a. a central plug having a predetermined stiffness,
b. a plurality of lug portions each having a bore for receiving one said tying member,
c. a plurality of transitional means spaced from one another and connecting a respective lug portion to said central plug, said plurality of transitional means each being an integral extension of said central plug and having less thickness and height than said central plug for deflecting to a greater extent than said central plug when said press assembly is in operation; and
d. a pair of vertically spaced flanges oriented substantially horizontally and extending between adjacent lug portions across and integral to vertical surfaces of said central plug and transition means therebetween.

3. In the press assembly of claim 2, the upper flange of each pair of flanges having the shape of an inverted V and being of heavier section toward the center of said central plug.

4. In the press assembly of claim 2, the upper flange of each pair of flanges having the shape of an inverted V and being of heavier section toward the center of said central plug and the lower flange of each pair of flanges also being heavier in section toward the center of said plug.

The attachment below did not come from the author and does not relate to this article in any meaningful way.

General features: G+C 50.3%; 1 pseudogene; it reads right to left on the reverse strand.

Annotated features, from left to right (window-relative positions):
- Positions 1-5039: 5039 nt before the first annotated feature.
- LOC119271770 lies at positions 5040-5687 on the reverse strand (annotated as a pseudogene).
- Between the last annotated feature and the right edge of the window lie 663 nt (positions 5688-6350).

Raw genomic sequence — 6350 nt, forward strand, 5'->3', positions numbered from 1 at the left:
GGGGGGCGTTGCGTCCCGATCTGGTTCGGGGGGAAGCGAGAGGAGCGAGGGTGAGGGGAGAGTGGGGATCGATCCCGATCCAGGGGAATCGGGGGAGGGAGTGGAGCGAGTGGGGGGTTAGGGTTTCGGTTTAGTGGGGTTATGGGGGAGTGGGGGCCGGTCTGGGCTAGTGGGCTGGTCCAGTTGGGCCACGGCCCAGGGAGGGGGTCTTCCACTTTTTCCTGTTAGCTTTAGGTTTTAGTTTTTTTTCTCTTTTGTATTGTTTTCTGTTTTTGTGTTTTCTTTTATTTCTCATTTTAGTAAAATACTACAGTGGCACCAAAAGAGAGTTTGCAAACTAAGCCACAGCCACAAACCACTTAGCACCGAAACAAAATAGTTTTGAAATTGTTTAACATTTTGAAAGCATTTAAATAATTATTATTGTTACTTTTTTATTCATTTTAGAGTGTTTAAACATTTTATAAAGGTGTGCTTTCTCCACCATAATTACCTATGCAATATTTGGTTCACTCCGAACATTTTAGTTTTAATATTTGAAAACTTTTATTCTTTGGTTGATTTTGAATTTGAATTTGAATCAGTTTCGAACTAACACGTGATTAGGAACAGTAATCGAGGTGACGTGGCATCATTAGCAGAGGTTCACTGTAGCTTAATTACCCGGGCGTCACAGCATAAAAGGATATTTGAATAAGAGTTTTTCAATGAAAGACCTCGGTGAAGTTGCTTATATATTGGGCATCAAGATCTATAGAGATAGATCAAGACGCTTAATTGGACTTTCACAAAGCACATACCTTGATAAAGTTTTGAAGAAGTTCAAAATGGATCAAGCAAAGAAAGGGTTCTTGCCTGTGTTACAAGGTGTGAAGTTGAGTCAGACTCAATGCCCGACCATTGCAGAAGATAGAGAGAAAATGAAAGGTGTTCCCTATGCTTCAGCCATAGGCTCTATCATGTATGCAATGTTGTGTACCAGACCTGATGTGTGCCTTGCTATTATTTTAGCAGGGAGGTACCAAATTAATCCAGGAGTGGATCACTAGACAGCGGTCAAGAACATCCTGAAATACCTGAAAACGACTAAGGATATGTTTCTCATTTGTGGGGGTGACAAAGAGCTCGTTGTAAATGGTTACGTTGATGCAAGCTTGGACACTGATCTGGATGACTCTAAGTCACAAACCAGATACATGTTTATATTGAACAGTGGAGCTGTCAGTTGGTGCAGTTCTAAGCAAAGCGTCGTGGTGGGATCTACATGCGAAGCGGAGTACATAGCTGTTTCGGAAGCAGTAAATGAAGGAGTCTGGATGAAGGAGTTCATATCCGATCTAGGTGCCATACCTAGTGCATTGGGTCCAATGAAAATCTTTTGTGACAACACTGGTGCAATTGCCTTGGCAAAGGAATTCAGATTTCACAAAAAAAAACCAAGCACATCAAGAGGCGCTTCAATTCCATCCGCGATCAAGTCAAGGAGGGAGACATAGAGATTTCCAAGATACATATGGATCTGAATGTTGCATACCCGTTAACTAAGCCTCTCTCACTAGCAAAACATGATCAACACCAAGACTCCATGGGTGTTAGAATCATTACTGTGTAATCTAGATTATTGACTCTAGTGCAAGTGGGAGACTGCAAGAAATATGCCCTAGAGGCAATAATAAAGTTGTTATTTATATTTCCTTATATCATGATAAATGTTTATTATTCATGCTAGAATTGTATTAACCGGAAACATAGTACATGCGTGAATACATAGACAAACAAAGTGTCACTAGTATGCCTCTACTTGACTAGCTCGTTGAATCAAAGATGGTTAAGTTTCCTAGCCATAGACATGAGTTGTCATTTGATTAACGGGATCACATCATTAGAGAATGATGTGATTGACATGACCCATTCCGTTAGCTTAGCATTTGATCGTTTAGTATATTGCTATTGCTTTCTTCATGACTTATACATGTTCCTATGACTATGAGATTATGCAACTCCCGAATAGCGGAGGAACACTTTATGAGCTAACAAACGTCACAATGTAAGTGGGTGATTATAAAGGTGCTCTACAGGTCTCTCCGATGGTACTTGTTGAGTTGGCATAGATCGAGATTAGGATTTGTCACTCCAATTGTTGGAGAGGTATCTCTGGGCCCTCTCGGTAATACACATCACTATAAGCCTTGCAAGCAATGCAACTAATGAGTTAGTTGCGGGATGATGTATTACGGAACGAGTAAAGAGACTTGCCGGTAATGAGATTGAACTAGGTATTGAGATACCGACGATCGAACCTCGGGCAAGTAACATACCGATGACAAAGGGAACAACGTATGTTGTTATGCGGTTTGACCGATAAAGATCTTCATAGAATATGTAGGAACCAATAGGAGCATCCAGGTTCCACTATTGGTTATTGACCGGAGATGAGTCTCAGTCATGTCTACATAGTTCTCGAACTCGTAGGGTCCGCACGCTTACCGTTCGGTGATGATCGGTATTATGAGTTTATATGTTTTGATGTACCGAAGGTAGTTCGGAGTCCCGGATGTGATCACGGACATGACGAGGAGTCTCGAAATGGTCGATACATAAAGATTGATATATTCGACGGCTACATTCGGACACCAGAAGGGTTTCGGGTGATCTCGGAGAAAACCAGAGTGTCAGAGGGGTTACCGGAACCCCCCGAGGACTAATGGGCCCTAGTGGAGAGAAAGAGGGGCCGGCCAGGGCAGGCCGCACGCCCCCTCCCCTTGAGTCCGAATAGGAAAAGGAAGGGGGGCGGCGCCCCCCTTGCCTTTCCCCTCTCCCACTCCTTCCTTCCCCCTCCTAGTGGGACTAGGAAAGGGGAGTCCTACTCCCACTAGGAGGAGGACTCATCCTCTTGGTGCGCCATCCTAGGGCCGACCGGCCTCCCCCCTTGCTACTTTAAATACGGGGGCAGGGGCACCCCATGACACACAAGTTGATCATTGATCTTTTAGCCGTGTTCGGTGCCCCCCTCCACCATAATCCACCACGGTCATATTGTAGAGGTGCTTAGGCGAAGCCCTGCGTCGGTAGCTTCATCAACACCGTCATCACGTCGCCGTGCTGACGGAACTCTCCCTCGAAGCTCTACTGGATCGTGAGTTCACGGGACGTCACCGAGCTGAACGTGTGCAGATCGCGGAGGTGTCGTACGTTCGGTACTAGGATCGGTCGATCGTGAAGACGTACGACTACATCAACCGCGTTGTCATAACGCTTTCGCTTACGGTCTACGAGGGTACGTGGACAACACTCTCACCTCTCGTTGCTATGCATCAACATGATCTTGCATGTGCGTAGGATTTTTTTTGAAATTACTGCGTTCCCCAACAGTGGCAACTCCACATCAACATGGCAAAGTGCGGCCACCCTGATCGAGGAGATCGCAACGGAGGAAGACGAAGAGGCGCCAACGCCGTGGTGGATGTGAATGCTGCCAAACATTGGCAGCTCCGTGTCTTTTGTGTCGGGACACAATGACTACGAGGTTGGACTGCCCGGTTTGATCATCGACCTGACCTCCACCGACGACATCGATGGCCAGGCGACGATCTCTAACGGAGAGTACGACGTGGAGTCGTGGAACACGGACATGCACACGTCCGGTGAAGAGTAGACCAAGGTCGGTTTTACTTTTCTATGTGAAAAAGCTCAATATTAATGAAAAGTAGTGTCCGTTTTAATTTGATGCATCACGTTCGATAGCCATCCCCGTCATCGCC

Referenced Cited
U.S. Patent Documents
2331126 October 1943 Loomis
2482346 September 1949 Kinker
2574892 November 1951 Schmidt
2680881 June 1954 Mock
3717024 February 1973 Davison
3841143 October 1974 Harada
Foreign Patent Documents
2818511 October 1978 DEX
305083 July 1971 SUX
Patent History
Patent number: 4309893
Type: Grant
Filed: Aug 27, 1979
Date of Patent: Jan 12, 1982
Assignee: Rexnord Inc. (Milwaukee, WI)
Inventor: Erwin R. Mueller (Milwaukee, WI)
Primary Examiner: Gene P. Crosby
Attorneys: Vance A. Smith, Aaron L. Hardt
Application Number: 6/70,381
Current U.S. Class: With Tool Carrier (e.g., Press Frame) (72/455); 72/45301; Reciprocating Press Construction (100/214)
International Classification: B21J 1304;